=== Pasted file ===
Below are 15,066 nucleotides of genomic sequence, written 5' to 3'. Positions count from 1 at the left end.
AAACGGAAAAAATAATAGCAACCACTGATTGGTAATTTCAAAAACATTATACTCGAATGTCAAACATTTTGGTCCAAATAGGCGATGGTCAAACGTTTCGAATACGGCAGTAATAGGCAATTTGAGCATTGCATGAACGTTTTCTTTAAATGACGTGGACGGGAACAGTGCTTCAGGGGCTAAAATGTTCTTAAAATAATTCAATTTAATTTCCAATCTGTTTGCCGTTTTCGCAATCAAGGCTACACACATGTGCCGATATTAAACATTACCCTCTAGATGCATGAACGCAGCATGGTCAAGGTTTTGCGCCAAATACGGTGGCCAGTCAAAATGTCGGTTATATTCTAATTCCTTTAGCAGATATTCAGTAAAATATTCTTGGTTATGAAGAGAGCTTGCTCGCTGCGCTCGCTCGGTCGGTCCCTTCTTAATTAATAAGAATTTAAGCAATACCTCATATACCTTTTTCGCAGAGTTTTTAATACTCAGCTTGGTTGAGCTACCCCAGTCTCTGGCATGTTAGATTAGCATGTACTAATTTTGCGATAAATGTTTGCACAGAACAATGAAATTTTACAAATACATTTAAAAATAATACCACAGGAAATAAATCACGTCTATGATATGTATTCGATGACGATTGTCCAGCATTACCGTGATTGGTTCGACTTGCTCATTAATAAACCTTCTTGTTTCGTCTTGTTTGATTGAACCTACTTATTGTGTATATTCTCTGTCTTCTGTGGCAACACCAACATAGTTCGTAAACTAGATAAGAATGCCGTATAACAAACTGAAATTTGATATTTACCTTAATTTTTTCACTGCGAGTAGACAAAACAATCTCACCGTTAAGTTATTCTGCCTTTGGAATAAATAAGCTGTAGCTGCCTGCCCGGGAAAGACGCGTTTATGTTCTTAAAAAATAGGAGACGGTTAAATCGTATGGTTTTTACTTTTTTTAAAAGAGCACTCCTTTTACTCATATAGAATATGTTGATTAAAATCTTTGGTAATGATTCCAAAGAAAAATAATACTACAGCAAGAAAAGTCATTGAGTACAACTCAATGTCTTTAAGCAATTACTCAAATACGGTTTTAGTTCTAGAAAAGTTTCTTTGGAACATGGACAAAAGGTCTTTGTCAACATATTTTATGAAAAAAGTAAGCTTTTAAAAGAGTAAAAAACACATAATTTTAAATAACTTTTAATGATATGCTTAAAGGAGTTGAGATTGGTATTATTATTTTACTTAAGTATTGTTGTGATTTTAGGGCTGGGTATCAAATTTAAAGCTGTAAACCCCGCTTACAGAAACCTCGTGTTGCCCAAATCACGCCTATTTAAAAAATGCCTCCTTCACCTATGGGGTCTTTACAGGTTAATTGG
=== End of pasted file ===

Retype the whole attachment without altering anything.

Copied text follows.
Below are 15,066 nucleotides of genomic sequence, written 5' to 3'. Positions count from 1 at the left end.
AAACGGAAAAAATAATAGCAACCACTGATTGGTAATTTCAAAAACATTATACTCGAATGTCAAACATTTTGGTCCAAATAGGCGATGGTCAAACGTTTCGAATACGGCAGTAATAGGCAATTTGAGCATTGCATGAACGTTTTCTTTAAATGACGTGGACGGGAACAGTGCTTCAGGGGCTAAAATGTTCTTAAAATAATTCAATTTAATTTCCAATCTGTTTGCCGTTTTCGCAATCAAGGCTACACACATGTGCCGATATTAAACATTACCCTCTAGATGCATGAACGCAGCATGGTCAAGGTTTTGCGCCAAATACGGTGGCCAGTCAAAATGTCGGTTATATTCTAATTCCTTTAGCAGATATTCAGTAAAATATTCTTGGTTATGAAGAGAGCTTGCTCGCTGCGCTCGCTCGGTCGGTCCCTTCTTAATTAATAAGAATTTAAGCAATACCTCATATACCTTTTTCGCAGAGTTTTTAATACTCAGCTTGGTTGAGCTACCCCAGTCTCTGGCATGTTAGATTAGCATGTACTAATTTTGCGATAAATGTTTGCACAGAACAATGAAATTTTACAAATACATTTAAAAATAATACCACAGGAAATAAATCACGTCTATGATATGTATTCGATGACGATTGTCCAGCATTACCGTGATTGGTTCGACTTGCTCATTAATAAACCTTCTTGTTTCGTCTTGTTTGATTGAACCTACTTATTGTGTATATTCTCTGTCTTCTGTGGCAACACCAACATAGTTCGTAAACTAGATAAGAATGCCGTATAACAAACTGAAATTTGATATTTACCTTAATTTTTTCACTGCGAGTAGACAAAACAATCTCACCGTTAAGTTATTCTGCCTTTGGAATAAATAAGCTGTAGCTGCCTGCCCGGGAAAGACGCGTTTATGTTCTTAAAAAATAGGAGACGGTTAAATCGTATGGTTTTTACTTTTTTTAAAAGAGCACTCCTTTTACTCATATAGAATATGTTGATTAAAATCTTTGGTAATGATTCCAAAGAAAAATAATACTACAGCAAGAAAAGTCATTGAGTACAACTCAATGTCTTTAAGCAATTACTCAAATACGGTTTTAGTTCTAGAAAAGTTTCTTTGGAACATGGACAAAAGGTCTTTGTCAACATATTTTATGAAAAAAGTAAGCTTTTAAAAGAGTAAAAAACACATAATTTTAAATAACTTTTAATGATATGCTTAAAGGAGTTGAGATTGGTATTATTATTTTACTTAAGTATTGTTGTGATTTTAGGGCTGGGTATCAAATTTAAAGCTGTAAACCCCGCTTACAGAAACCTCGTGTTGCCCAAATCACGCCTATTTAAAAAATGCCTCCTTCACCTATGGGGTCTTTACAGGTTAATTGG